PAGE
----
Trading glances again, he snagged his sandwich, unwrapped it halfway—useful, these elbows—and took a bite. “Not bad,” he said around his mouthful of sausage and bagel. A bit went down the wrong tube and Karl coughed. No good. He pushed another cough out, but it was cut short. Damn, that thing was in but good. He set the sandwich down on the passenger seat, forcing another cough. Nothing.

Holy crap. He grabbed his coffee and took a sip; tried to swallow. No good.

Mouth full of coffee, sausage and bagel, Karl began to panic. He hastily checked over his right shoulder, found a space and pulled through, edging to the side of the freeway. He tried shoving out breaths jerkily, but nothing was happening. He tried to suck in air through his nose.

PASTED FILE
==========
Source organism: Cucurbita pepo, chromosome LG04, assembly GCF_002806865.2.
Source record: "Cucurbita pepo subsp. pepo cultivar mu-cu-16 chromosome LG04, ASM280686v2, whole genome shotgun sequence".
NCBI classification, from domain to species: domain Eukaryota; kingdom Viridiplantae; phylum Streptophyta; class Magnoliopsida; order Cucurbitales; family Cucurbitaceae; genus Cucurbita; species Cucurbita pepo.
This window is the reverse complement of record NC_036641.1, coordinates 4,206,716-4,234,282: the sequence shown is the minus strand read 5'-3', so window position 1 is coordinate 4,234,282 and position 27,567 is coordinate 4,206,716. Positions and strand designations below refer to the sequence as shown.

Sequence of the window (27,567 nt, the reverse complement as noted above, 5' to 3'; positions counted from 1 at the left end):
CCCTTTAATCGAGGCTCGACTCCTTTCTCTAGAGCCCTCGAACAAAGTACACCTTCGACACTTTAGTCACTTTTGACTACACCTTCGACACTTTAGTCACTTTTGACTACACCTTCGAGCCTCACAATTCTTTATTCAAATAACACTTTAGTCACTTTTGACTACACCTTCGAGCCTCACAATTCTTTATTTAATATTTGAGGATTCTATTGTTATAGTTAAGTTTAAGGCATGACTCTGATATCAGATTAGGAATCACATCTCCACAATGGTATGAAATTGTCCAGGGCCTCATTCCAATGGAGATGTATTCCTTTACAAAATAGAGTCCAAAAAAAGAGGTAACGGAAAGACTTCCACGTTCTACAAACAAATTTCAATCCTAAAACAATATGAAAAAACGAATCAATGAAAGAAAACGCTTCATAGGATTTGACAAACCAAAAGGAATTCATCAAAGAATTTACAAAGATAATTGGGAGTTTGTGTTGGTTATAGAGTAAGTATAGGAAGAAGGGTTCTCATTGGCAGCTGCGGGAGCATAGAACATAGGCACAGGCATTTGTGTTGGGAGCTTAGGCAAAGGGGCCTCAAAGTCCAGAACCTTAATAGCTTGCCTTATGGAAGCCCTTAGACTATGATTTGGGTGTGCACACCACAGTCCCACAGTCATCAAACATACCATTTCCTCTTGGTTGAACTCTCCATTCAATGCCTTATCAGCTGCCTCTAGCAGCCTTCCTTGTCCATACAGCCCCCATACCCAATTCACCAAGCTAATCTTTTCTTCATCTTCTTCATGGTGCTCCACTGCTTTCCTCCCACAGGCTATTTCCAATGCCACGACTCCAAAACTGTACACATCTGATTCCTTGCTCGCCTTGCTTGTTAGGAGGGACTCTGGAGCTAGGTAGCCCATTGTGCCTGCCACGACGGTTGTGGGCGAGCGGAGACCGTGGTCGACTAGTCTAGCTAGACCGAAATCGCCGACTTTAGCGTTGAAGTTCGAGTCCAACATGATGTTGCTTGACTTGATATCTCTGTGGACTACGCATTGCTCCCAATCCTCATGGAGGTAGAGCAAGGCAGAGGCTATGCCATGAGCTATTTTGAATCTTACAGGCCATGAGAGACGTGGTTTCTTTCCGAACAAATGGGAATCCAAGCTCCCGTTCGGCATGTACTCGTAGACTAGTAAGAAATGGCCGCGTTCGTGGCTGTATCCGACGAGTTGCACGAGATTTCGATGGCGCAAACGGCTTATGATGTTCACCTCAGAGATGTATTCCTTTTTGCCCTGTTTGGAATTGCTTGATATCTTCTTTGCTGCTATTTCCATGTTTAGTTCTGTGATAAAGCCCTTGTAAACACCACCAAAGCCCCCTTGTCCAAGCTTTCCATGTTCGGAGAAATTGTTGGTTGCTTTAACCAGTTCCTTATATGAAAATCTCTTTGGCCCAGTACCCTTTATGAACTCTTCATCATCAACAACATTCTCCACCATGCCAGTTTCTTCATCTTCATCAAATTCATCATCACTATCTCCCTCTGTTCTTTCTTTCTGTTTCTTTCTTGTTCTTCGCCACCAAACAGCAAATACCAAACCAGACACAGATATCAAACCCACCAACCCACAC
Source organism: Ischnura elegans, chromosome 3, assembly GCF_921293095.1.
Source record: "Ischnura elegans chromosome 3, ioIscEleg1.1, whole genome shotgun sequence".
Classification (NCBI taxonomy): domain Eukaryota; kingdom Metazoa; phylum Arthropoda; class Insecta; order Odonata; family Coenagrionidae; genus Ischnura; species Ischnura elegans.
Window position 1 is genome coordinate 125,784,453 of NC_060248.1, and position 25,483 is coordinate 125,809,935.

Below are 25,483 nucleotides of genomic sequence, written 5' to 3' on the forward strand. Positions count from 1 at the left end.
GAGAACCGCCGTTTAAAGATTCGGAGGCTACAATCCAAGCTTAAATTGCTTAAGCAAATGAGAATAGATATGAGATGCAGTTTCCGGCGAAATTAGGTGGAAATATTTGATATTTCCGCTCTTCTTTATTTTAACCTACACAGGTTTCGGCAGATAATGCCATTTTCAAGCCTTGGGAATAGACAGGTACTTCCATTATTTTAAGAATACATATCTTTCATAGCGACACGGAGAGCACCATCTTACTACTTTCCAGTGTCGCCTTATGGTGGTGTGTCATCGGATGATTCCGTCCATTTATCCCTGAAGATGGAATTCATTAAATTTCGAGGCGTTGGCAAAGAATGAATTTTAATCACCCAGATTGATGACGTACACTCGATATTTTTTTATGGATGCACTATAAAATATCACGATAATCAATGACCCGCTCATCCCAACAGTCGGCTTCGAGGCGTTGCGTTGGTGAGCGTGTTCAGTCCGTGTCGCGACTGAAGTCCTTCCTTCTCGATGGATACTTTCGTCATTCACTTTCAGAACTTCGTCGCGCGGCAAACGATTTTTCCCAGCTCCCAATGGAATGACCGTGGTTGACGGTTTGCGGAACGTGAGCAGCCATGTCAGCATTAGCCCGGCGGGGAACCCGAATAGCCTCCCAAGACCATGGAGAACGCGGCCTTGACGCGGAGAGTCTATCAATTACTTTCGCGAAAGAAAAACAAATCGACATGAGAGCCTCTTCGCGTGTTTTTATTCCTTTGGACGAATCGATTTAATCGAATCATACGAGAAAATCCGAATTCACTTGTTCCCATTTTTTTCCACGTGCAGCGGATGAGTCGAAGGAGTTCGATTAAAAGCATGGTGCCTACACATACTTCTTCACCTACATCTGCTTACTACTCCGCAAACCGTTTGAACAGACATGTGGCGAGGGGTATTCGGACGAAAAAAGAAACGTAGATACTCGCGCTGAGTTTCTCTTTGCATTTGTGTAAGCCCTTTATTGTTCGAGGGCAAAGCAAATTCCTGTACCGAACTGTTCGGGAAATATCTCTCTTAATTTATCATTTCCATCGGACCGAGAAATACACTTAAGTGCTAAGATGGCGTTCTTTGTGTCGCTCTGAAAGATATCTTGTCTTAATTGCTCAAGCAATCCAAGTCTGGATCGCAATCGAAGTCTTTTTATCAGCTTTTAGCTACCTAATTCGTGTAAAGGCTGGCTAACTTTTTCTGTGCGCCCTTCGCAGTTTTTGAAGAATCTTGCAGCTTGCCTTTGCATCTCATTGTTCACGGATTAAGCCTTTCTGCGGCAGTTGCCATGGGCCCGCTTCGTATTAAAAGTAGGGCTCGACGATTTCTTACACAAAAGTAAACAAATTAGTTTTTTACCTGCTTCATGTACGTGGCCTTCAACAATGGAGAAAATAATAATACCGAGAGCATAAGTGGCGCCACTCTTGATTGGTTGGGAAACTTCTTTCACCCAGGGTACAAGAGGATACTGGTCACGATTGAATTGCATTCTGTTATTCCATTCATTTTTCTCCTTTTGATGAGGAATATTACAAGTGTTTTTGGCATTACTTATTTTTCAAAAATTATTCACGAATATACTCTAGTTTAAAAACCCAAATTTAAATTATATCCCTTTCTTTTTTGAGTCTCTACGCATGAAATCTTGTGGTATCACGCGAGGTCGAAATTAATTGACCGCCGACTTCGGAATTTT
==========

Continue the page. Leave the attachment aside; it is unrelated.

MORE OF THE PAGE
Nothing.

His vision began to go red. His heart dropped, then tried hammering its way out of his spleen or kidney or whatever was down there. He slammed his chest with his right fist. All that happened was a wet, gasping sound, like a seal with laryngitis.

He swore mentally, frantic now. A thought flashed through him. I’m gonna die. I’m gonna kill a bunch of people on this freeway and I’m gonna die of a sausage bagel. He wished he could laugh.

He had to get off the freeway. An exit! He swerved, jabbing his brakes repeatedly to slow quickly without losing control. Horns and screeches faded behind him.

I need a Heimlich.

Karl stared for a moment at his steering wheel, tried to force the stuck bite out of his craw, and knew what he had to do. Red ebbed into black at the edge of his vision. Spots swam before his eyes.

He was coming to the end of the exit ramp, to an intersection with a telephone pole on the right-hand corner. Too many cars! It didn’t matter. He swerved off the road, ran onto the sidewalk and braced himself.